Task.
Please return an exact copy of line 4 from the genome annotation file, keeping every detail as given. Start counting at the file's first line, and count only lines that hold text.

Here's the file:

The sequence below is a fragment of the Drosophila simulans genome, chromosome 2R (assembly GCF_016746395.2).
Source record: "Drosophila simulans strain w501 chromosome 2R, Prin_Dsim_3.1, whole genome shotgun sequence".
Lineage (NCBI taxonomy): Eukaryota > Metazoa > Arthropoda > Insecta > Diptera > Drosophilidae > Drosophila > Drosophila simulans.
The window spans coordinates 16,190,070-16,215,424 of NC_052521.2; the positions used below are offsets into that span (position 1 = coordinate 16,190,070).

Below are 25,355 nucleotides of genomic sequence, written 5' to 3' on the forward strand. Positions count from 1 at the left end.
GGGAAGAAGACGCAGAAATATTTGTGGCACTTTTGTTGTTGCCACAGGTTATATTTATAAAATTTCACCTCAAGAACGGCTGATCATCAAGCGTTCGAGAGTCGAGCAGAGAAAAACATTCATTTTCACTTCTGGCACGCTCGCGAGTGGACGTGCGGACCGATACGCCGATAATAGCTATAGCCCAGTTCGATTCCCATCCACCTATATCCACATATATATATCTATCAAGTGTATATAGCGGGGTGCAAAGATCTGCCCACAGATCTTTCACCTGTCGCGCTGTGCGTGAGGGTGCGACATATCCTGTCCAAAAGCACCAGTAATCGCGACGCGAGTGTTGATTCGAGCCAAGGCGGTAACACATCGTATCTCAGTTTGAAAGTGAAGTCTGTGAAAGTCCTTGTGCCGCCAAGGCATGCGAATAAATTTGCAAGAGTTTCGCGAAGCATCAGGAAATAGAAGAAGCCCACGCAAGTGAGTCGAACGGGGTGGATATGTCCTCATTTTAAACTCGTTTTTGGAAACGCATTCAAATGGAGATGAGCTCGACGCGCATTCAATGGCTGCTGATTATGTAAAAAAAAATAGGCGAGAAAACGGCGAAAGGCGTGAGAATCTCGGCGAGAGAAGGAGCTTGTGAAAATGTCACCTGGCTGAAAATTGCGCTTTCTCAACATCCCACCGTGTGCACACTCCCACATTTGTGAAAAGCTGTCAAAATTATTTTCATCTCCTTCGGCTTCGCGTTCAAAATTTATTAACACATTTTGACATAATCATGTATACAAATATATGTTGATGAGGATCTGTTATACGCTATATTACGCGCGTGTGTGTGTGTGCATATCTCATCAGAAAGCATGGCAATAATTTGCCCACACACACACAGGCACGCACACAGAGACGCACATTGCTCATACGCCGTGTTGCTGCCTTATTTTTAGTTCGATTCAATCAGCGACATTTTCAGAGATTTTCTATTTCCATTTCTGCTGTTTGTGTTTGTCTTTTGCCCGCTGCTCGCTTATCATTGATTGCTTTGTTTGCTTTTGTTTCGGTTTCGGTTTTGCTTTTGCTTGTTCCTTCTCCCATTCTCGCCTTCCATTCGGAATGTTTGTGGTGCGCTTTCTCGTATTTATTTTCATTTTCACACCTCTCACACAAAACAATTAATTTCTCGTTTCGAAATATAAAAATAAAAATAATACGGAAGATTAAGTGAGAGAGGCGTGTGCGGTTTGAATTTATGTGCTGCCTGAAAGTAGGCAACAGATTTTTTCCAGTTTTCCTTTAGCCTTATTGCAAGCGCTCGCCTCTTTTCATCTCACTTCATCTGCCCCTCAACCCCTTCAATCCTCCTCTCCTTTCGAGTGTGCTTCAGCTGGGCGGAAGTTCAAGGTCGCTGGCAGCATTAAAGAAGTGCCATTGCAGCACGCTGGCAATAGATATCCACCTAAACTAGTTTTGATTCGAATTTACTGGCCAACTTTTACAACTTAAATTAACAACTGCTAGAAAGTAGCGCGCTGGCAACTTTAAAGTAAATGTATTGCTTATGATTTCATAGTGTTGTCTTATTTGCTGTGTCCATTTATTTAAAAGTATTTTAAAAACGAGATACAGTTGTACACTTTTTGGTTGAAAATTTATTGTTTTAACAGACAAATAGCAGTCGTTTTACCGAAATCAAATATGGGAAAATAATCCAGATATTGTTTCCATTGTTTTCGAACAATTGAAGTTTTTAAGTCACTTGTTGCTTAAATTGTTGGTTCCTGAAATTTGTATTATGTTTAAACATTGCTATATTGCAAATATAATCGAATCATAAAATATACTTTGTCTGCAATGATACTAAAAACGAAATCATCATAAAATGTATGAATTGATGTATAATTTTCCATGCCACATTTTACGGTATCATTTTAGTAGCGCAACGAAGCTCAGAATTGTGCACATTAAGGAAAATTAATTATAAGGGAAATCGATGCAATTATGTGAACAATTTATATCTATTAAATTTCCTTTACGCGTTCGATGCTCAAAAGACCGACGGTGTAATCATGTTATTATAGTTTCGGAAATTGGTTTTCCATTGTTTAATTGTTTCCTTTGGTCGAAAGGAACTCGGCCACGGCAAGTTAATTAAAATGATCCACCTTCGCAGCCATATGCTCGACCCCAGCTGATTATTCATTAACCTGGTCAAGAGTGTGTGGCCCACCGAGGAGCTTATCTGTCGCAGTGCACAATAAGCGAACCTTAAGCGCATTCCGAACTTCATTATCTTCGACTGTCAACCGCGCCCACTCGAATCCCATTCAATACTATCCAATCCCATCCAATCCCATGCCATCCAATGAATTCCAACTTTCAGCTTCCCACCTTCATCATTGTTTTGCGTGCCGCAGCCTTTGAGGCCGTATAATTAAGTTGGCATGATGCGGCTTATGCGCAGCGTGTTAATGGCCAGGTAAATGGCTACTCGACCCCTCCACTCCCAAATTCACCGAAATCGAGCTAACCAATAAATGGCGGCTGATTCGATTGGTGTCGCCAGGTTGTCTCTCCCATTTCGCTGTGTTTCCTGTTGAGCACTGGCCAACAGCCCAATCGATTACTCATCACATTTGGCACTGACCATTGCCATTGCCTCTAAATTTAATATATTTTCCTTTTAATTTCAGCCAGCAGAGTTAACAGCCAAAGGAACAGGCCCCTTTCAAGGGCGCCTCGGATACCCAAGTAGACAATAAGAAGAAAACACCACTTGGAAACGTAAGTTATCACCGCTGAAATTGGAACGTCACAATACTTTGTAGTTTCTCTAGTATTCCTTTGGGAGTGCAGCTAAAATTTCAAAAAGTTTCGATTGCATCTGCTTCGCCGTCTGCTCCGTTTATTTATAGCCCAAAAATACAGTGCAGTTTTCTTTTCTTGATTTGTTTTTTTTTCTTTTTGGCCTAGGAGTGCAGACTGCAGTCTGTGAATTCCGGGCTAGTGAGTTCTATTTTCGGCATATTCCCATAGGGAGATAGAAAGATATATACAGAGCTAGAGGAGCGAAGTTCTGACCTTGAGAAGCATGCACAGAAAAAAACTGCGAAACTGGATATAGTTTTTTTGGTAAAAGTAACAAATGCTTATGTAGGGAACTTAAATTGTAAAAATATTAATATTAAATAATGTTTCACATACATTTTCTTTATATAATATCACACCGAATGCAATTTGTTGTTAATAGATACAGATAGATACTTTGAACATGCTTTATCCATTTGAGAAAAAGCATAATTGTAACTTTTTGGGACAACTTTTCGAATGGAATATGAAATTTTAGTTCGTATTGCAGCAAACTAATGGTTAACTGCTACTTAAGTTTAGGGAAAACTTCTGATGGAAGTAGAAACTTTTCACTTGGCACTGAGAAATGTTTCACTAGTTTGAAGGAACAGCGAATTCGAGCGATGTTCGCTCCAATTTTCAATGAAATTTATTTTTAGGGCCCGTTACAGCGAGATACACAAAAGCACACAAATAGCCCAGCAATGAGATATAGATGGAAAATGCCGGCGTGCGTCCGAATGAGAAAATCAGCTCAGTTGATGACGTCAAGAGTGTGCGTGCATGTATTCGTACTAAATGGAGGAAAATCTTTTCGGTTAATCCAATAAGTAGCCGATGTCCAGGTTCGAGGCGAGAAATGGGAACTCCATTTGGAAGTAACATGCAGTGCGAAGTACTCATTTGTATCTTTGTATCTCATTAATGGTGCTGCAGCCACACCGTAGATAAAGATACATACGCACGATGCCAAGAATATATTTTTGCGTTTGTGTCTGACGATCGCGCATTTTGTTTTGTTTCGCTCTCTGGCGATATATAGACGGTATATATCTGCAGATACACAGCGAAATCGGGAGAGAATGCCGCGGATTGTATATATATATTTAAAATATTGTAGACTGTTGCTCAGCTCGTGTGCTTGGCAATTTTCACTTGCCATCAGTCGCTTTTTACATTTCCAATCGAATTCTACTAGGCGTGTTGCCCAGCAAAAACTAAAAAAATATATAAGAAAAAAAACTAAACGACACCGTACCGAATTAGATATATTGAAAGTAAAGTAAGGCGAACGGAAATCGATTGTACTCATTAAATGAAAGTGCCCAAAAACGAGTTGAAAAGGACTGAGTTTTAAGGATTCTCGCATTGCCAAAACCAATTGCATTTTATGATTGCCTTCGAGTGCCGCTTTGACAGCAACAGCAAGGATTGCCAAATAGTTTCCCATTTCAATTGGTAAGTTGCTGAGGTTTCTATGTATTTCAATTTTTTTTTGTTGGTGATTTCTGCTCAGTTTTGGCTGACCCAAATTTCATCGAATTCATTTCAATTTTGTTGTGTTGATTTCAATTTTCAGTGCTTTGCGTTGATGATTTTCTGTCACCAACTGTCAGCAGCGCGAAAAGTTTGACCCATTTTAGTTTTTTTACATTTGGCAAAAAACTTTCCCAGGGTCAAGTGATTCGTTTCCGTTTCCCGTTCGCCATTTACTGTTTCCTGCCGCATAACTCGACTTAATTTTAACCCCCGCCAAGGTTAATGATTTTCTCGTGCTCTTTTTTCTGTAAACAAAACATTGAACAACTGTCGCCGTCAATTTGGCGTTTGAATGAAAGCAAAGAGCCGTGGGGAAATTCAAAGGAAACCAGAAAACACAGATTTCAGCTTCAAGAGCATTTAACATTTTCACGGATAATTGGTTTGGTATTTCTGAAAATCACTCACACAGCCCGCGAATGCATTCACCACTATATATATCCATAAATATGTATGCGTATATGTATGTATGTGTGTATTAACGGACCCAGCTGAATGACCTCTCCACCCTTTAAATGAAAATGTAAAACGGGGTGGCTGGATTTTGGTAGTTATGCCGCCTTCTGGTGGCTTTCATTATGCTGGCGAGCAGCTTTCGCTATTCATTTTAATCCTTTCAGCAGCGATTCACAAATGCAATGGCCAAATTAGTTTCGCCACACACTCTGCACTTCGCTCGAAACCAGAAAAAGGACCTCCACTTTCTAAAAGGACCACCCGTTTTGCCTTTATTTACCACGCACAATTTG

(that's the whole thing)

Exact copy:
The window spans coordinates 16,190,070-16,215,424 of NC_052521.2; the positions used below are offsets into that span (position 1 = coordinate 16,190,070).